UN humanitarian chief Valerie Amos told the Security Council Wednesday that only 12 percent of Syrians in "hard to reach areas" had received aid despite a UN resolution, diplomats said.
Instead of alleviating the misery of more than nine million Syrians who urgently need assistance, the humanitarian crisis has worsened since resolution 2139 was adopted in February.
Amos said all parties to the conflict were guilty of violations, according to a diplomat who attended the closed door briefing.
Only 15 percent of locations identified as in need of aid had been reached and only 12 percent of Syrians in "hard to reach areas" had received assistance, Amos told the Council.
"Far from getting better, the situation is getting worse," the diplomat quoted her as saying.
Amos demanded security guarantees so that aid convoys could cross conflict and border lines, telling the 15-member Council that there was no time to wait for travel permits.
Last week in a report to the Security Council, UN chief Ban Ki-moon concluded that aid access had not improved, blaming both sides but singling out the government for particular censure.
Under Resolution 2139, Security Council members are committed to "take further steps" if the resolution is being implemented.
But to introduce targeted sanctions a new resolution would be needed, which Russia, a key ally of Damascus, would veto.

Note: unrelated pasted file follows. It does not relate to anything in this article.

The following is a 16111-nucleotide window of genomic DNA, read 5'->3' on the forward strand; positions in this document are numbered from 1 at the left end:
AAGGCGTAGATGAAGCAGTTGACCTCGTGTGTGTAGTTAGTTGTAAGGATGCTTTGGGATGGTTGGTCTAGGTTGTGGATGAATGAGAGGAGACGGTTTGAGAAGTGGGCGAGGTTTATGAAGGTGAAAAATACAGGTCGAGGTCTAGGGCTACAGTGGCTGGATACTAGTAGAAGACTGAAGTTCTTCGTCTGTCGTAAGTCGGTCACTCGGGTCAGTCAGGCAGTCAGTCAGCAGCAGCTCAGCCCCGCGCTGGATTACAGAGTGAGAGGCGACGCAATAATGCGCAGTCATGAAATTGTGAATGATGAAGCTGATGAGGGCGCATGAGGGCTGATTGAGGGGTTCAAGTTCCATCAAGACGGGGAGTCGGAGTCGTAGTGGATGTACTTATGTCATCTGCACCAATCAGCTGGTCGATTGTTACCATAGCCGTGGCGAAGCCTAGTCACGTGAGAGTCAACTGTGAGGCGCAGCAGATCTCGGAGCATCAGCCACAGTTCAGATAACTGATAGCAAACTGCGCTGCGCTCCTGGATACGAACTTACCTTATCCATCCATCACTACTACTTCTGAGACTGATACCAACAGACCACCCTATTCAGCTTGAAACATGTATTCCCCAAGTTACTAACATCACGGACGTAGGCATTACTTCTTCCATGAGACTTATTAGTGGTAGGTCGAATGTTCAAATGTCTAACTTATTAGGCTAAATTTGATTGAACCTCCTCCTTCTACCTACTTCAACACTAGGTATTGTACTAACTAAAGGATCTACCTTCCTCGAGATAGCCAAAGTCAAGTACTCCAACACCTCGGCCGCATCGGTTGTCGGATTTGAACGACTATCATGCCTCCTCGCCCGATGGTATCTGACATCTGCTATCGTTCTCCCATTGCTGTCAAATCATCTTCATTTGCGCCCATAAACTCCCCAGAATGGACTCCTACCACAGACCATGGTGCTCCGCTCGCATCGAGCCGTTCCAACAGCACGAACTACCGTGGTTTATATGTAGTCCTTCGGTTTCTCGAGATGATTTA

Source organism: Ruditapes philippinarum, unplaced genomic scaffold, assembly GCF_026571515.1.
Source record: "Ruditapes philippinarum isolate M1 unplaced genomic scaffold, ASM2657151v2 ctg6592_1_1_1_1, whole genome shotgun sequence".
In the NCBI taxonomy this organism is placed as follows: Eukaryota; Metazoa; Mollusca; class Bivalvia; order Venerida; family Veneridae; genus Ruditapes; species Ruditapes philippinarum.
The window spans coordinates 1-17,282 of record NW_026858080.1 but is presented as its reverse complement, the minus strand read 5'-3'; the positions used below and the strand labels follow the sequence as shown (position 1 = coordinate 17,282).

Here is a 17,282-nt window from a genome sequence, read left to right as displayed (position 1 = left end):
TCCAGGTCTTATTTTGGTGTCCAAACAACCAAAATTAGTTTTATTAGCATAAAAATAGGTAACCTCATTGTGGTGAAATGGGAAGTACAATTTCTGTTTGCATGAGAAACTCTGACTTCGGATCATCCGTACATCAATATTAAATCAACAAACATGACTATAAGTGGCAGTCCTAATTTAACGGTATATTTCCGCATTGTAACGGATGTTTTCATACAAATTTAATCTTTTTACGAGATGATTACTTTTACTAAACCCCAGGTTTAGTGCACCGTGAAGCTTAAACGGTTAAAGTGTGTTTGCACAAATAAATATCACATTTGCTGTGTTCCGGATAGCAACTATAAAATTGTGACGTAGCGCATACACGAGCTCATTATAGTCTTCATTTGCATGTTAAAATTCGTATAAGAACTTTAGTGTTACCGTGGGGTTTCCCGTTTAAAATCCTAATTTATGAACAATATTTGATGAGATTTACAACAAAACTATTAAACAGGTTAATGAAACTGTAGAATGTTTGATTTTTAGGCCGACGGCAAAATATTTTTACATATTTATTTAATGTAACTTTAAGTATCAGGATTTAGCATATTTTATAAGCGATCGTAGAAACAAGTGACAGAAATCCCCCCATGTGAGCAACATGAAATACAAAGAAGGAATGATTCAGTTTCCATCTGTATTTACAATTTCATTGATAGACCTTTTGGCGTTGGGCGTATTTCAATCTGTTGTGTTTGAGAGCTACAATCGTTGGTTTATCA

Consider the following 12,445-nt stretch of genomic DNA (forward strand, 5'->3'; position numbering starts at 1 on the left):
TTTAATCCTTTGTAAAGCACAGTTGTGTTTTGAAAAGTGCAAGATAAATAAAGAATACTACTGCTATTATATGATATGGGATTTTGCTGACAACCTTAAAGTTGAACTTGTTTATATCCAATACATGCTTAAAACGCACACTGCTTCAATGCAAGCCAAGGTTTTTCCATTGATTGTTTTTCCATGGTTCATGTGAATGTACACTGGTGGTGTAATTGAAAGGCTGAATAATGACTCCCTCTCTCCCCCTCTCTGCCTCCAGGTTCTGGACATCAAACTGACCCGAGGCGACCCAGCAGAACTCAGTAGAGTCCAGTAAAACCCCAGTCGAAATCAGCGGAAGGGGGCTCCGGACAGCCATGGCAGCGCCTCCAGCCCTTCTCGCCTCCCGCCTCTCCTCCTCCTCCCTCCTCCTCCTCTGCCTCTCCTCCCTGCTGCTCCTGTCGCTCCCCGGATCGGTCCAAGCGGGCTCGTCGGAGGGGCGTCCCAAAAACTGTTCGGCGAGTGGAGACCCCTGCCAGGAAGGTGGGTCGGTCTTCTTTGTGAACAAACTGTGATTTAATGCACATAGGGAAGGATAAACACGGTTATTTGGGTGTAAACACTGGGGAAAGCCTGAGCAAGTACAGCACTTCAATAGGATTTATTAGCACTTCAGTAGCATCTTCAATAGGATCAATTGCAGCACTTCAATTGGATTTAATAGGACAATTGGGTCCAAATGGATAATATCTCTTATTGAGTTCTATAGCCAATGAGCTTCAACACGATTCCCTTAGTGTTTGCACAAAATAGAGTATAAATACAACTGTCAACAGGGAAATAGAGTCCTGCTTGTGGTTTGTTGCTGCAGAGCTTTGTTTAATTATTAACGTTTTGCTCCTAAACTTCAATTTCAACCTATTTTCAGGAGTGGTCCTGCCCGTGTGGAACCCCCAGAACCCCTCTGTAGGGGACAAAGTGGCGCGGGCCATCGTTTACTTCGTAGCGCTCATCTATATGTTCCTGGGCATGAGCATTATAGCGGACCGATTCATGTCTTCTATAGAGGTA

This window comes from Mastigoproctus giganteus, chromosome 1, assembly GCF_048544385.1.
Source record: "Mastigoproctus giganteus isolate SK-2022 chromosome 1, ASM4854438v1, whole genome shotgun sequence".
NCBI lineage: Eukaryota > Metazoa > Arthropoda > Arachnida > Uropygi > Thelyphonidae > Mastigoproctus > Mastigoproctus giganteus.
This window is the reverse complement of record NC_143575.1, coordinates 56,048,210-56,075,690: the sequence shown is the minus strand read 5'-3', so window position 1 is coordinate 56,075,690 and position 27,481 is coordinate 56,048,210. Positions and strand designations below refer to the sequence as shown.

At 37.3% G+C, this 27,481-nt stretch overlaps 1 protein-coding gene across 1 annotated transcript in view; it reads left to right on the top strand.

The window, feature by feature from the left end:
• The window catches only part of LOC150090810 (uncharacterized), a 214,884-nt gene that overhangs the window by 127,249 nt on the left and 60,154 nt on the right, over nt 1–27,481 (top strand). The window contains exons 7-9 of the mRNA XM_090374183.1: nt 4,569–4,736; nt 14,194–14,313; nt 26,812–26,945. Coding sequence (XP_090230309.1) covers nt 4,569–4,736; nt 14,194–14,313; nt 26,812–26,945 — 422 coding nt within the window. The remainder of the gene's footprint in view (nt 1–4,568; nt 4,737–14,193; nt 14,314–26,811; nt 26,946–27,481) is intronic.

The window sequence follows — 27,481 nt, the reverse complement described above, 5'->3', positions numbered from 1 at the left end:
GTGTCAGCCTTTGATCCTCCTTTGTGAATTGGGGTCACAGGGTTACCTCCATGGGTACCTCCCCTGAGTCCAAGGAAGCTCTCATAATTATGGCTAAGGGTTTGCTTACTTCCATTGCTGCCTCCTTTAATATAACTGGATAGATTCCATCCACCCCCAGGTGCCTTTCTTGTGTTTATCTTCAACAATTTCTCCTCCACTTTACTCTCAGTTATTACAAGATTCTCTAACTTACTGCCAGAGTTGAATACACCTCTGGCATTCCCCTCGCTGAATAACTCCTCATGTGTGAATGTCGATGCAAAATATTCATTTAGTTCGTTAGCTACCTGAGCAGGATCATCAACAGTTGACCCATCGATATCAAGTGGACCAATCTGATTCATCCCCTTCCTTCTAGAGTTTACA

Russia and China have vetoed three previous Security Council resolutions on Syria since the conflict began three years ago.
To pressure Damascus and embarras Moscow, Western powers want to refer Syria to the International Criminal Court for war crimes.
Denying civilians food and depriving them humanitarian aid can constitute a war crime punishable by the ICC.
Amnesty International on Wednesday demanded that the Security Council take action, including the threat of targeted sanctions, against those flouting the terms of the February resolution.
"The humanitarian situation in Syria is beyond catastrophic. More than two months after a UN resolution to alleviate the suffering of civilians and end war crimes was adopted, the situation there has only worsened," said Jose Luis Diaz, head of the London-based rights group's UN office in New York.
"If the Security Council is to salvage what credibility it has left on Syria it has to ensure its unanimous decision is respected, including by making good on its intention to take further steps to get the different parties to comply."
Additional measures, including sanctions, must be taken against those responsible for violating the resolution, Amnesty said.
Amnesty said Syrian government forces were "mostly responsible but armed groups are also to blame."